Don’t Let it Get to You! A Moderated Mediated Approach to the (In)justice–Health Relationship

Constanze Eib, Ulrica von Thiele Schwarz, Victoria Blom

Research output: Contribution to journalArticlepeer-review

17 Citations (Scopus)

Abstract

The present study investigates the consequences of overall justice perceptions on employees’ mental health and work–family conflict. While many studies have found that perceiving injustice at work is harmful, little is known about the underlying processes. Based on the allostatic load model, it is hypothesized that mental preoccupation with work, defined as a cognitive state, is a mediator linking overall justice perceptions to employee health. Moreover, we argue that locus of control is a moderator for the mediated relationship. We tested our hypotheses with panel data consisting of 412 Swedish office workers. Results support that mental preoccupation with work mediates the relationship between overall justice and mental health, and overall justice and work–family conflict. Results also reveal that mental preoccupation with work plays a greater mediating role for individuals with an external locus of control. Implications and suggestions for future studies on the emerging relationship between organizational justice and health are discussed.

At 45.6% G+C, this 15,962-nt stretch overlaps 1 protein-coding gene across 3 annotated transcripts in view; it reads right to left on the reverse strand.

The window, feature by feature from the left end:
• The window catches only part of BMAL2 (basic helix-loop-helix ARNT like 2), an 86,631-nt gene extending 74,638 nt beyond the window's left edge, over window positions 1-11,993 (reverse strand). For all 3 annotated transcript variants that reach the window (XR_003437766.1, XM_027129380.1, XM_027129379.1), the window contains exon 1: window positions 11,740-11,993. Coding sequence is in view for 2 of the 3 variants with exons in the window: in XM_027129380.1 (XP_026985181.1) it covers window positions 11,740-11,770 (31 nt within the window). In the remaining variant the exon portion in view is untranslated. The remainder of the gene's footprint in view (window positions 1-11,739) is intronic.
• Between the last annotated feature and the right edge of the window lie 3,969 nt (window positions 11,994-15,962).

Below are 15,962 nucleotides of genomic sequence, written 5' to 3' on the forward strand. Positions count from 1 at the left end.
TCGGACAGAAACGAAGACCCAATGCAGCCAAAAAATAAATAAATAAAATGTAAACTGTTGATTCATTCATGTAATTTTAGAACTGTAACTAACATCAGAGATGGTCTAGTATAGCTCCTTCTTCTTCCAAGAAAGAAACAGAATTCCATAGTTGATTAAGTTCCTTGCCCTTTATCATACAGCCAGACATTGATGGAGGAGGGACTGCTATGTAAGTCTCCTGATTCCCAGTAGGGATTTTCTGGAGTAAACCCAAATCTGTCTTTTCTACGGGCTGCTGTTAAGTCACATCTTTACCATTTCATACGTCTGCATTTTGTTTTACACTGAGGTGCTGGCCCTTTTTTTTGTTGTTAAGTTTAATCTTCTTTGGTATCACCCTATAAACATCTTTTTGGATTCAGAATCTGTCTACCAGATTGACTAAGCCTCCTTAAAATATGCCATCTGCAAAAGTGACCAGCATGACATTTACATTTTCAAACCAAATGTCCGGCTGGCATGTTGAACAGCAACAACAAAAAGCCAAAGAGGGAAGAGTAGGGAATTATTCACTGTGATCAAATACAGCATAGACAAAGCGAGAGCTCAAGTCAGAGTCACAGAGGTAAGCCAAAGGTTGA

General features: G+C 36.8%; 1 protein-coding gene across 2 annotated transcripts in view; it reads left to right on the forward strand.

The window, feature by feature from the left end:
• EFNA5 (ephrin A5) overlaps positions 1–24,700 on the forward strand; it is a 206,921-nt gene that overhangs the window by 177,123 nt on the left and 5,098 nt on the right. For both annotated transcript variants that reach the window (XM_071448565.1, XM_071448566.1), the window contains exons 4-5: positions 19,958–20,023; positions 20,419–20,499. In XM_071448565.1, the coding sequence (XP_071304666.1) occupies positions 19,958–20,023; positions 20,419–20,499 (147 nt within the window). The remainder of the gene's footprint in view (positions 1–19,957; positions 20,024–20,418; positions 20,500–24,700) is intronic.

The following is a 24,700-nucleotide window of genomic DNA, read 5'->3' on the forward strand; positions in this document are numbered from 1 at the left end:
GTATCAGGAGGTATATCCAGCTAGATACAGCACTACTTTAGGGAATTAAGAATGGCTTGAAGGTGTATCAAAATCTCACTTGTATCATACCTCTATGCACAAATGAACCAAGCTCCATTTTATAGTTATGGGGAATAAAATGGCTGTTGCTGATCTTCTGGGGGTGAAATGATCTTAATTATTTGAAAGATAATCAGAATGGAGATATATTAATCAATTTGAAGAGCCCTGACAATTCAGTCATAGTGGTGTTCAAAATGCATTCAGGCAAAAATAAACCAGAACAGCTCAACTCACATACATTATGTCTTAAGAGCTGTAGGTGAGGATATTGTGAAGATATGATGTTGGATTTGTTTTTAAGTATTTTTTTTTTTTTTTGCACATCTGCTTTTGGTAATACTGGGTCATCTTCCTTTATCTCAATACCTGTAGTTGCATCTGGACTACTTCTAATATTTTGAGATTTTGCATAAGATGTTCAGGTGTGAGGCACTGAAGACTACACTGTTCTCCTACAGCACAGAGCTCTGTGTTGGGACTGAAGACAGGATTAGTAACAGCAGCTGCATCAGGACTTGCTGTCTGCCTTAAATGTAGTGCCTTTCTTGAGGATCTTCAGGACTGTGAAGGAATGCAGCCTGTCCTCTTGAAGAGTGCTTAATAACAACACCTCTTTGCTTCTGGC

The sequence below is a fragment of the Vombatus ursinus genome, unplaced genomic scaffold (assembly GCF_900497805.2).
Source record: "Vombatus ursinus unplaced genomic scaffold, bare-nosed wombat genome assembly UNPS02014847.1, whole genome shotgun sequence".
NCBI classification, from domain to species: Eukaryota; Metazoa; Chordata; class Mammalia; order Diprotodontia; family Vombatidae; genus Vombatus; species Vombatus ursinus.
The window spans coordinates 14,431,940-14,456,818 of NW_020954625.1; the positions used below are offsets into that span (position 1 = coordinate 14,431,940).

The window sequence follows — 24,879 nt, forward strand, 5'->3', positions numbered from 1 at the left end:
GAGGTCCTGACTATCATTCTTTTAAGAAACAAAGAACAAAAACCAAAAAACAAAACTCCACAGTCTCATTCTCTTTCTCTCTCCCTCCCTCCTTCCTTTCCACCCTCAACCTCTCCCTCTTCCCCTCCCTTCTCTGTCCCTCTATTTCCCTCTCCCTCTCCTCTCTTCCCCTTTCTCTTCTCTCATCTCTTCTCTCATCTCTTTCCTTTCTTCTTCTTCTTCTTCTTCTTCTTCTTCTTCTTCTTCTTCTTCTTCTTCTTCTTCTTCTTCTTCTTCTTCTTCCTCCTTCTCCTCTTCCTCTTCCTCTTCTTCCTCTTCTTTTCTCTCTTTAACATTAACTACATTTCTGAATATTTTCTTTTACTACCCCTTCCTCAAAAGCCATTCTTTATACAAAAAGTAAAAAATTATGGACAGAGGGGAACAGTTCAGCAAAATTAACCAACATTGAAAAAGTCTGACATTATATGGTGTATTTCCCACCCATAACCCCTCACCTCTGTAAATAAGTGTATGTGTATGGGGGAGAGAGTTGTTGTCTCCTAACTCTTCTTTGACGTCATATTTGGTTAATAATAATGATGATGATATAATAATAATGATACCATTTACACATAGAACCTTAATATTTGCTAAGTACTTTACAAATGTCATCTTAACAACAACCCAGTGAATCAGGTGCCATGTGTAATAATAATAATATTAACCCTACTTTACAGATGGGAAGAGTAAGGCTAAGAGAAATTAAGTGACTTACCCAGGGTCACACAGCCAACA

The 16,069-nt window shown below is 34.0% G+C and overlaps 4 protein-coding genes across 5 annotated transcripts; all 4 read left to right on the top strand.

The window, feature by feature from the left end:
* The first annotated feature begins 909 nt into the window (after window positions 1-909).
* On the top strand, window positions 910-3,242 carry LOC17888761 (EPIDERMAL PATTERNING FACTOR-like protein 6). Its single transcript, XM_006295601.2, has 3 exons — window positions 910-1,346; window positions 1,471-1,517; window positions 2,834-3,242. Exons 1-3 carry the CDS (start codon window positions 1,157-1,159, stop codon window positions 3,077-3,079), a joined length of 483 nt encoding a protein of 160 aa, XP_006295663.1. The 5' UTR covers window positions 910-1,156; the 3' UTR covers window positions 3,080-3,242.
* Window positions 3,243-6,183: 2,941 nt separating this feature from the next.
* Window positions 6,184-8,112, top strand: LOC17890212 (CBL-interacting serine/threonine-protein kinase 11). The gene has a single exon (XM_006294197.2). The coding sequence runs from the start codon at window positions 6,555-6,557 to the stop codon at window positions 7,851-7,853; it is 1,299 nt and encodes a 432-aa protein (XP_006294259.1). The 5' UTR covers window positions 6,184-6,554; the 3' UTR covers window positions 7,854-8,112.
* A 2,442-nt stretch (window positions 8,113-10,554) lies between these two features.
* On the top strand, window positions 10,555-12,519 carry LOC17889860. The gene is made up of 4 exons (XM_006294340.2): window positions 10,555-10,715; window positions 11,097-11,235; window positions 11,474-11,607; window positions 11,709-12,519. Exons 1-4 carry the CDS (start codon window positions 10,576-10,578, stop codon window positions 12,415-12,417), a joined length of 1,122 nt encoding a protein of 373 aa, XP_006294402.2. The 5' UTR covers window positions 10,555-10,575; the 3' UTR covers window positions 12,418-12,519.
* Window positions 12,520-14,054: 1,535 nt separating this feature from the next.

Original languageEnglish
Pages (from-to)434-445
Number of pages12
JournalJournal of Occupational Health Psychology
Volume20
Issue number4
Early online date23 Mar 2015
DOIs
Publication statusPublished - Oct 2015

Keywords

  • organizational justice
  • allostatic load
  • locus of control
  • health
  • overall justice

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